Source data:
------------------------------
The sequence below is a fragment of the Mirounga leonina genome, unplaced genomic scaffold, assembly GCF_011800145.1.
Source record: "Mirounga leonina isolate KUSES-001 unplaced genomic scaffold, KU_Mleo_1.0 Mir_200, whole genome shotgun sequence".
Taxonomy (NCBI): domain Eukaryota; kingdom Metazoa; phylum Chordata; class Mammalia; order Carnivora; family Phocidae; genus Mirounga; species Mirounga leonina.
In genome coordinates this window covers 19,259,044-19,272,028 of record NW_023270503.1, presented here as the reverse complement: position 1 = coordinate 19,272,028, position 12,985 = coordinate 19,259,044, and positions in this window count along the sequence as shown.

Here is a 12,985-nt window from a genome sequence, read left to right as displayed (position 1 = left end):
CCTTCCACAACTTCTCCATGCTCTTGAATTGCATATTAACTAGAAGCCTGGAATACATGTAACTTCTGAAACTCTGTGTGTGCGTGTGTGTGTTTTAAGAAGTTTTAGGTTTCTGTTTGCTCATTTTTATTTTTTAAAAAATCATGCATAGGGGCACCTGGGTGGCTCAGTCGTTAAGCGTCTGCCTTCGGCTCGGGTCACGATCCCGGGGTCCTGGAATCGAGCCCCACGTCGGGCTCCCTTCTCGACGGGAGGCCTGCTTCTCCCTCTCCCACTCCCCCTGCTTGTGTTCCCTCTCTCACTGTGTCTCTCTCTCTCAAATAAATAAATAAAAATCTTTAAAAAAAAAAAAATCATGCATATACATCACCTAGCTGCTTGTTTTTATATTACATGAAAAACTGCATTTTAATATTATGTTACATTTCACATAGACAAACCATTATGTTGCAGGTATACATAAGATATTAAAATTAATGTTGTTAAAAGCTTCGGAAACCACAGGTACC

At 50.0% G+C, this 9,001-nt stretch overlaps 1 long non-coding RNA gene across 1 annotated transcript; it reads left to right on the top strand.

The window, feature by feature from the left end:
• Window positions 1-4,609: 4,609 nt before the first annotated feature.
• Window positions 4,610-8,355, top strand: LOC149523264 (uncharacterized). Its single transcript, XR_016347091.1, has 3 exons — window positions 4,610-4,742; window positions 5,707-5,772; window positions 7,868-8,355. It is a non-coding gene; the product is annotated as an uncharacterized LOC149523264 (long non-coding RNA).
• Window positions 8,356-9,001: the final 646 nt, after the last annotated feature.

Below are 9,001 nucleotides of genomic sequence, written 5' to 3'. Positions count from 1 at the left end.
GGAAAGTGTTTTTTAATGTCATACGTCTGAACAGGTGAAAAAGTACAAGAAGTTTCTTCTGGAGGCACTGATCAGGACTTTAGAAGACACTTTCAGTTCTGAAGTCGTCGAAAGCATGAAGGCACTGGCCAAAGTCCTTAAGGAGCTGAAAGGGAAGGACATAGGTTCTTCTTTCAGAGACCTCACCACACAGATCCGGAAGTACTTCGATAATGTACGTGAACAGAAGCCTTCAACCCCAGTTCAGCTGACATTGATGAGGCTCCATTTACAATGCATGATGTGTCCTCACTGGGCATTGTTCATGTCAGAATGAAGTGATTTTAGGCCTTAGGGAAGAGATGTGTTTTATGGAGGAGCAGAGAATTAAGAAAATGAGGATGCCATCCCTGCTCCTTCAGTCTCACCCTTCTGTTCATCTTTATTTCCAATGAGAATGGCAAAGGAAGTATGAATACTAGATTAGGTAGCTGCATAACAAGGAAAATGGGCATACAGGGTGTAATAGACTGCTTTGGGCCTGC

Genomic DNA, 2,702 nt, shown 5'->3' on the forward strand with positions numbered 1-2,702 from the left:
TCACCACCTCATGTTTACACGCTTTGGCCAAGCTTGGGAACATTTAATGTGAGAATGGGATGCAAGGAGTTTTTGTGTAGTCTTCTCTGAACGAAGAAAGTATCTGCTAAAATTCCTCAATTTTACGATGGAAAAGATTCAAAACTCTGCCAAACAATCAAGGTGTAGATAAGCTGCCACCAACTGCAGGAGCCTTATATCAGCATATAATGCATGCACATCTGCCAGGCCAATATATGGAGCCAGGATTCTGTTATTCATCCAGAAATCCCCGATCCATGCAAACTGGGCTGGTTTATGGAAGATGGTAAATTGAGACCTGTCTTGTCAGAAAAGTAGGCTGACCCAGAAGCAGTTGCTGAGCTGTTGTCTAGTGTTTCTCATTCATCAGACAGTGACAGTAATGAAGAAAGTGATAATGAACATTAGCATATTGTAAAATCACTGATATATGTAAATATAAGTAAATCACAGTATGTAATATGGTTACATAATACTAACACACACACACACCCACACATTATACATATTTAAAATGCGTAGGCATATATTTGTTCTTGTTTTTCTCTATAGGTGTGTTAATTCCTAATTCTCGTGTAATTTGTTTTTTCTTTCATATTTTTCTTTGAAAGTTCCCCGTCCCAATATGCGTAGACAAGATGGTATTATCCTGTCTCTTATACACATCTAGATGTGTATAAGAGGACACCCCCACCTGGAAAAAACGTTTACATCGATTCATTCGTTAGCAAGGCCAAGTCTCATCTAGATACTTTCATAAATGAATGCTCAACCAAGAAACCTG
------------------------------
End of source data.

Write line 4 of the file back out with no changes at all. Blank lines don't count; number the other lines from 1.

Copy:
In genome coordinates this window covers 19,259,044-19,272,028 of record NW_023270503.1, presented here as the reverse complement: position 1 = coordinate 19,272,028, position 12,985 = coordinate 19,259,044, and positions in this window count along the sequence as shown.